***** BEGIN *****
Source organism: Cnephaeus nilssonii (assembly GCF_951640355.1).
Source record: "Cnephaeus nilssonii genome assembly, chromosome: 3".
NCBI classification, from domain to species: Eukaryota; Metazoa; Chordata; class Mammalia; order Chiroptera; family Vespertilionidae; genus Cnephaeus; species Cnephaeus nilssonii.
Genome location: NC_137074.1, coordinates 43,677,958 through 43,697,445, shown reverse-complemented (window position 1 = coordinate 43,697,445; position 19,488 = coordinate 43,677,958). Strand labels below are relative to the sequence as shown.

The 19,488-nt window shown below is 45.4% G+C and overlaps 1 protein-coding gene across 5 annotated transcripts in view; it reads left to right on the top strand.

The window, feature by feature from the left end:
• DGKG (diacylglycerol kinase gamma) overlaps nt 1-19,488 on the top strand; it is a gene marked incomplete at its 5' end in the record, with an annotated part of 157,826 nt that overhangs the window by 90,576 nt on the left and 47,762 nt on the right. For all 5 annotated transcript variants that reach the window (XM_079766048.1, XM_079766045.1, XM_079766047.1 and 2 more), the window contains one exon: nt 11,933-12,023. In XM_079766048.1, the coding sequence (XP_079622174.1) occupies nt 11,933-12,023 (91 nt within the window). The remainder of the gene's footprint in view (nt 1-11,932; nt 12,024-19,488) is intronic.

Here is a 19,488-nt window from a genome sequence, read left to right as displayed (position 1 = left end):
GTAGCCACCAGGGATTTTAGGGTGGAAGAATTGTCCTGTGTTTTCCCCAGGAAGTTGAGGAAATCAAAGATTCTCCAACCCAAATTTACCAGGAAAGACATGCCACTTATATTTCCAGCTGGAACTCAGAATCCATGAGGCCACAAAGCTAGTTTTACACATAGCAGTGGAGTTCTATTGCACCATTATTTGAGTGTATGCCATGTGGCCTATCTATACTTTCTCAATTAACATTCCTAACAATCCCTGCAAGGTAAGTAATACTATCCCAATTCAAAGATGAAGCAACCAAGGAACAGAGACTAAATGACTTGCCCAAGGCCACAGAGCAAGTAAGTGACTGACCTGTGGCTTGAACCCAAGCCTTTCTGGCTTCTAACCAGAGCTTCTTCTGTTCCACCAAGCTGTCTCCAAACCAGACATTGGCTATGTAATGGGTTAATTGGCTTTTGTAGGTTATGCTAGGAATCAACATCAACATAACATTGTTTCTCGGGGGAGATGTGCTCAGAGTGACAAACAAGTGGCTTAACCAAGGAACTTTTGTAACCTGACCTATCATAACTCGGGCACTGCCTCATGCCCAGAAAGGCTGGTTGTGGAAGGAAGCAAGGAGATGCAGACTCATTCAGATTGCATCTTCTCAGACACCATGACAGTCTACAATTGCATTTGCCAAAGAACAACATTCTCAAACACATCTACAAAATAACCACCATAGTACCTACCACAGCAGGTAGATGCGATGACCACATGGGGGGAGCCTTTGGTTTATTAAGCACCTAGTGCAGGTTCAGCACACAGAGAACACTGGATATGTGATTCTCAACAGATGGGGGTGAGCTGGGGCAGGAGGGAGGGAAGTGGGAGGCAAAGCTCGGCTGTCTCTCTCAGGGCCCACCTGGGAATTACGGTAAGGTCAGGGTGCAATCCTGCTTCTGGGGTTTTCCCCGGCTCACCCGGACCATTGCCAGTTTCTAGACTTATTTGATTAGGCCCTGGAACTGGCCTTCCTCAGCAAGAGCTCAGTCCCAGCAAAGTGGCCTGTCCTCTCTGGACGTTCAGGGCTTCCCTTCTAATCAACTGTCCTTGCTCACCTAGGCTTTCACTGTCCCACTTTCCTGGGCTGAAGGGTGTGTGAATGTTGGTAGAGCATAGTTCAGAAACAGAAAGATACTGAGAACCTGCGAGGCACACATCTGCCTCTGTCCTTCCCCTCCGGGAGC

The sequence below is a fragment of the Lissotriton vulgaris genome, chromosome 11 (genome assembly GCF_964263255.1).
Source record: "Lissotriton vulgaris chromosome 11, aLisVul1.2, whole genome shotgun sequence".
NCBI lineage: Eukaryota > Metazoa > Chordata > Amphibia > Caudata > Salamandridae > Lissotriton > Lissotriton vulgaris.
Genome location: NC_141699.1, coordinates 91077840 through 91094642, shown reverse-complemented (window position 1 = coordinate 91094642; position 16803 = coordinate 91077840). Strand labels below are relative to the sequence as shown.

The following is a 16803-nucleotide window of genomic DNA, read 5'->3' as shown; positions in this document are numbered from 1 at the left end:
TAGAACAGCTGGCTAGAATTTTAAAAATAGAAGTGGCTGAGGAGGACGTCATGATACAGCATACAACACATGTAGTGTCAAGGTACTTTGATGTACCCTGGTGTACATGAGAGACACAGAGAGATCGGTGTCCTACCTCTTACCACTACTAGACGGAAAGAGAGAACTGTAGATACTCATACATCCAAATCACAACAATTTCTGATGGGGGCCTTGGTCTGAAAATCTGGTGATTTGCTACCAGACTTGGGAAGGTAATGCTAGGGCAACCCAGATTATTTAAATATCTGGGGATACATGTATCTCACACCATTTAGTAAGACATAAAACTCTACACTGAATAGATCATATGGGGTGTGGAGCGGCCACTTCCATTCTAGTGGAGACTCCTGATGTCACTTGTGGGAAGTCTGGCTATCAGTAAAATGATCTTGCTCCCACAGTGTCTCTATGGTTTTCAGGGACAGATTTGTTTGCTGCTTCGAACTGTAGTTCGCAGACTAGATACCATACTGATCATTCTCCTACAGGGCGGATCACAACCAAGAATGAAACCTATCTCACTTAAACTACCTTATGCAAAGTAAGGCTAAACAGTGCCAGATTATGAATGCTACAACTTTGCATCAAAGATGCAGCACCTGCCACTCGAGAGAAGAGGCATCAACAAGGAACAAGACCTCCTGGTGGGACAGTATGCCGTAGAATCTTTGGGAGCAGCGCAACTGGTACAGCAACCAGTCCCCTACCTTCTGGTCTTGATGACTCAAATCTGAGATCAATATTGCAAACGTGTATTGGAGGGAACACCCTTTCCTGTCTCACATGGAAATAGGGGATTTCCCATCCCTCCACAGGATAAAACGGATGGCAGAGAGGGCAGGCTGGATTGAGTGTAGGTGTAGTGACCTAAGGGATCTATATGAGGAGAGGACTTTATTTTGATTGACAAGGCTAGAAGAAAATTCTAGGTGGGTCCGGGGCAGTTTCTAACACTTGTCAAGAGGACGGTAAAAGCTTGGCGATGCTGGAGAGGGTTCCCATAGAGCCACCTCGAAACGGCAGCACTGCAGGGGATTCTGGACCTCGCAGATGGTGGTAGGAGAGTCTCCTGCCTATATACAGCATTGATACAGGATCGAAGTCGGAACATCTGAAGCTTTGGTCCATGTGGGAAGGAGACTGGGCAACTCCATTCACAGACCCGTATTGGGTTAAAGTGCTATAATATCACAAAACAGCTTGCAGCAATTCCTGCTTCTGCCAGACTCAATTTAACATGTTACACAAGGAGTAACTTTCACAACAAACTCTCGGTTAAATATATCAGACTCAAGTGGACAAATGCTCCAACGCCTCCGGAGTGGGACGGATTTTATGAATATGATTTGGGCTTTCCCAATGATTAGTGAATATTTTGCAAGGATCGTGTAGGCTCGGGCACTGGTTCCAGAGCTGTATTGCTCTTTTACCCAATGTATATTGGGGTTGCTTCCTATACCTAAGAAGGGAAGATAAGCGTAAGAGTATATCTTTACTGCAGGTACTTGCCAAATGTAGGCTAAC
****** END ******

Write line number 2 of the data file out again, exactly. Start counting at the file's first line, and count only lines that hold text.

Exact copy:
Source record: "Cnephaeus nilssonii genome assembly, chromosome: 3".